Activated by sweat, the technology behind this extraordinary combination relies on the virtues of probiotics to ensure healthy skin. Here’s how.
More probiotics, less chemicals
Behind this textile innovation, we find Dr Callewaert, a renowned microbiologist at the University of Ghent, and, in particular, researcher and designer Rosie Broadhead, a graduate of Central Saint Martins in London, who is behind the Skin II concept, a form-fitting, futuristic uniform-like jumpsuit.
Her idea? To explore the potential of probiotic bacteria in the field of ready-to-wear in order to focus on natural components instead of chemical ingredients, which are still all-too-common in the manufacture of our clothing despite their negative effect on the body’s proper functioning.
And for good reason: by inserting probiotic bacteria directly into the fabric of the clothes, the two designers behind this combination have been able to enhance the beneficial effect of these ‘friendly’ bacteria on our skin. But how exactly does it work?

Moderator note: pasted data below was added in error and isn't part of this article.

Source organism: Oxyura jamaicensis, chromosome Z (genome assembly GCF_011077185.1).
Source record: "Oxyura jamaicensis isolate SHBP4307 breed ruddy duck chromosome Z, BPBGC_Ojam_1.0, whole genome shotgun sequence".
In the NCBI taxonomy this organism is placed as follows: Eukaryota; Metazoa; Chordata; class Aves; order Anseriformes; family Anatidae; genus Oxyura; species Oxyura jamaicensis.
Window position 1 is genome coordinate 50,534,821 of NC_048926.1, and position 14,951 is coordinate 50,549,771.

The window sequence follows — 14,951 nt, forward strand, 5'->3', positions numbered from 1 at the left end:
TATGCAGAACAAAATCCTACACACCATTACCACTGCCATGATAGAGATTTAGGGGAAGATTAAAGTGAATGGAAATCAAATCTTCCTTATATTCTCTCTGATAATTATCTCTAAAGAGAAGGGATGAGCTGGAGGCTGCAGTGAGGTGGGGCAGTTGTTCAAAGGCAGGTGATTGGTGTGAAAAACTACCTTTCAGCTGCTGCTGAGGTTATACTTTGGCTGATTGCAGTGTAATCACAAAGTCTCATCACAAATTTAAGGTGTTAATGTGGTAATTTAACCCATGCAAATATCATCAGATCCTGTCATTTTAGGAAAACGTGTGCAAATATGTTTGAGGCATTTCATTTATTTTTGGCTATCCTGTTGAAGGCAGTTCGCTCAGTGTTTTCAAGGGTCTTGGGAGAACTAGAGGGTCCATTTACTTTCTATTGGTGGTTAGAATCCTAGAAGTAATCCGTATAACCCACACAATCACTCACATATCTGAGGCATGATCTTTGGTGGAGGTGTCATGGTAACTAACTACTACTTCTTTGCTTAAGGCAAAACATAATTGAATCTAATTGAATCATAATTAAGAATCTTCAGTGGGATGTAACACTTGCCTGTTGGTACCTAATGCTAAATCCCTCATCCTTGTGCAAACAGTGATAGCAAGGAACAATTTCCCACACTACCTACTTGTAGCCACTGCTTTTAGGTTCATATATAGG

Microbiology and clothing
It all starts with an analysis of our skin and the millions of micro-organisms that, although invisible to the naked eye, are naturally present on it. Essential to the natural balance of our body, the development of these cells will be, in a certain way, doped by the probiotic technology woven into the fibres of the Skin II jumpsuit.
Strategically positioned, these bacteria are subsequently activated by our own sweat, producing a deodorant effect and significantly reducing unpleasant body odours. But above all, this system will stimulate the cell renewal of our skin and strengthen its immune system. A way of linking together clothing and well-being, all while being part of a sustainable logic, given that the Skin II concept requires less frequent machine washing than a classic garment. What more could you ask for?